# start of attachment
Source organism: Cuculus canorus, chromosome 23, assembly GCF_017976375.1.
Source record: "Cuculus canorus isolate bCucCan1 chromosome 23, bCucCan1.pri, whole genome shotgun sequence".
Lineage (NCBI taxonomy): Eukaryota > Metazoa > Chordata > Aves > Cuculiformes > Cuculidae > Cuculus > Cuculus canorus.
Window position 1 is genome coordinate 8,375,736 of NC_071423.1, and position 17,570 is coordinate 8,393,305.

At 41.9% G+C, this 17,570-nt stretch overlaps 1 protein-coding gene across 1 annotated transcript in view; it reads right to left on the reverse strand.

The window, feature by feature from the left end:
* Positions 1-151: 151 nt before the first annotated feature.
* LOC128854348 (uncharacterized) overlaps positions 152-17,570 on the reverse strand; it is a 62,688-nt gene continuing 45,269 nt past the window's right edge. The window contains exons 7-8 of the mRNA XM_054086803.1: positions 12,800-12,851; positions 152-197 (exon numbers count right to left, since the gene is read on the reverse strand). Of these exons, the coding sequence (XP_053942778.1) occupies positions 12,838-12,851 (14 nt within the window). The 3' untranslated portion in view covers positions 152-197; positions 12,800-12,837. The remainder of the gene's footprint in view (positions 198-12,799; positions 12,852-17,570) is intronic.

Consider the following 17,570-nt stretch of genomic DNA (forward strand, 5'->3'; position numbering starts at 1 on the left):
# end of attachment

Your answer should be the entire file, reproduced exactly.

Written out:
Source organism: Cuculus canorus, chromosome 23, assembly GCF_017976375.1.
Source record: "Cuculus canorus isolate bCucCan1 chromosome 23, bCucCan1.pri, whole genome shotgun sequence".
Lineage (NCBI taxonomy): Eukaryota > Metazoa > Chordata > Aves > Cuculiformes > Cuculidae > Cuculus > Cuculus canorus.
Window position 1 is genome coordinate 8,375,736 of NC_071423.1, and position 17,570 is coordinate 8,393,305.

At 41.9% G+C, this 17,570-nt stretch overlaps 1 protein-coding gene across 1 annotated transcript in view; it reads right to left on the reverse strand.

The window, feature by feature from the left end:
* Positions 1-151: 151 nt before the first annotated feature.
* LOC128854348 (uncharacterized) overlaps positions 152-17,570 on the reverse strand; it is a 62,688-nt gene continuing 45,269 nt past the window's right edge. The window contains exons 7-8 of the mRNA XM_054086803.1: positions 12,800-12,851; positions 152-197 (exon numbers count right to left, since the gene is read on the reverse strand). Of these exons, the coding sequence (XP_053942778.1) occupies positions 12,838-12,851 (14 nt within the window). The 3' untranslated portion in view covers positions 152-197; positions 12,800-12,837. The remainder of the gene's footprint in view (positions 198-12,799; positions 12,852-17,570) is intronic.

Consider the following 17,570-nt stretch of genomic DNA (forward strand, 5'->3'; position numbering starts at 1 on the left):